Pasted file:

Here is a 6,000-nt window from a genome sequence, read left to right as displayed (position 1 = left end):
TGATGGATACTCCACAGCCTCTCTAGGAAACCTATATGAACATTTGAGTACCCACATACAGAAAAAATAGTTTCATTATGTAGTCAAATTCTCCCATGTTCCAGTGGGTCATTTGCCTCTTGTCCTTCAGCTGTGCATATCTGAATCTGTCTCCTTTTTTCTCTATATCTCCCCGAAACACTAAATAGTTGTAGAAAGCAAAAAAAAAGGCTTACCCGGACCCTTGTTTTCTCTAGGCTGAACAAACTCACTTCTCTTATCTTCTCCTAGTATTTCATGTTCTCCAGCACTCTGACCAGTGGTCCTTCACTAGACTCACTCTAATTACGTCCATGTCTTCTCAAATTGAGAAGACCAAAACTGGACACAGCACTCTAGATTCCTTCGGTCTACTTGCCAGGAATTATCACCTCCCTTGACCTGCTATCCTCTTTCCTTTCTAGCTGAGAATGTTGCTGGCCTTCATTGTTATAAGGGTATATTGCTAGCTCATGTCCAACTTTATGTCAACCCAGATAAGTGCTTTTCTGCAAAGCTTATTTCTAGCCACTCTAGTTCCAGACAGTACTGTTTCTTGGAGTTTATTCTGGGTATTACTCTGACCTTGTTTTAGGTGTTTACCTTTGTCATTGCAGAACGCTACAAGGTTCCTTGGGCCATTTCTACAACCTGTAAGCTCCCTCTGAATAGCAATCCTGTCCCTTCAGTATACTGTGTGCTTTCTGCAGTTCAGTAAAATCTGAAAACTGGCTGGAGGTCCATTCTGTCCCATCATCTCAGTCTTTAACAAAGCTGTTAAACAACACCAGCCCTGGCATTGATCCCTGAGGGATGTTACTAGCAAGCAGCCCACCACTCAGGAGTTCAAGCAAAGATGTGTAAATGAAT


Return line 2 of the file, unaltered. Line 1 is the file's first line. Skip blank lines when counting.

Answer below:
TGATGGATACTCCACAGCCTCTCTAGGAAACCTATATGAACATTTGAGTACCCACATACAGAAAAAATAGTTTCATTATGTAGTCAAATTCTCCCATGTTCCAGTGGGTCATTTGCCTCTTGTCCTTCAGCTGTGCATATCTGAATCTGTCTCCTTTTTTCTCTATATCTCCCCGAAACACTAAATAGTTGTAGAAAGCAAAAAAAAAGGCTTACCCGGACCCTTGTTTTCTCTAGGCTGAACAAACTCACTTCTCTTATCTTCTCCTAGTATTTCATGTTCTCCAGCACTCTGACCAGTGGTCCTTCACTAGACTCACTCTAATTACGTCCATGTCTTCTCAAATTGAGAAGACCAAAACTGGACACAGCACTCTAGATTCCTTCGGTCTACTTGCCAGGAATTATCACCTCCCTTGACCTGCTATCCTCTTTCCTTTCTAGCTGAGAATGTTGCTGGCCTTCATTGTTATAAGGGTATATTGCTAGCTCATGTCCAACTTTATGTCAACCCAGATAAGTGCTTTTCTGCAAAGCTTATTTCTAGCCACTCTAGTTCCAGACAGTACTGTTTCTTGGAGTTTATTCTGGGTATTACTCTGACCTTGTTTTAGGTGTTTACCTTTGTCATTGCAGAACGCTACAAGGTTCCTTGGGCCATTTCTACAACCTGTAAGCTCCCTCTGAATAGCAATCCTGTCCCTTCAGTATACTGTGTGCTTTCTGCAGTTCAGTAAAATCTGAAAACTGGCTGGAGGTCCATTCTGTCCCATCATCTCAGTCTTTAACAAAGCTGTTAAACAACACCAGCCCTGGCATTGATCCCTGAGGGATGTTACTAGCAAGCAGCCCACCACTCAGGAGTTCAAGCAAAGATGTGTAAATGAAT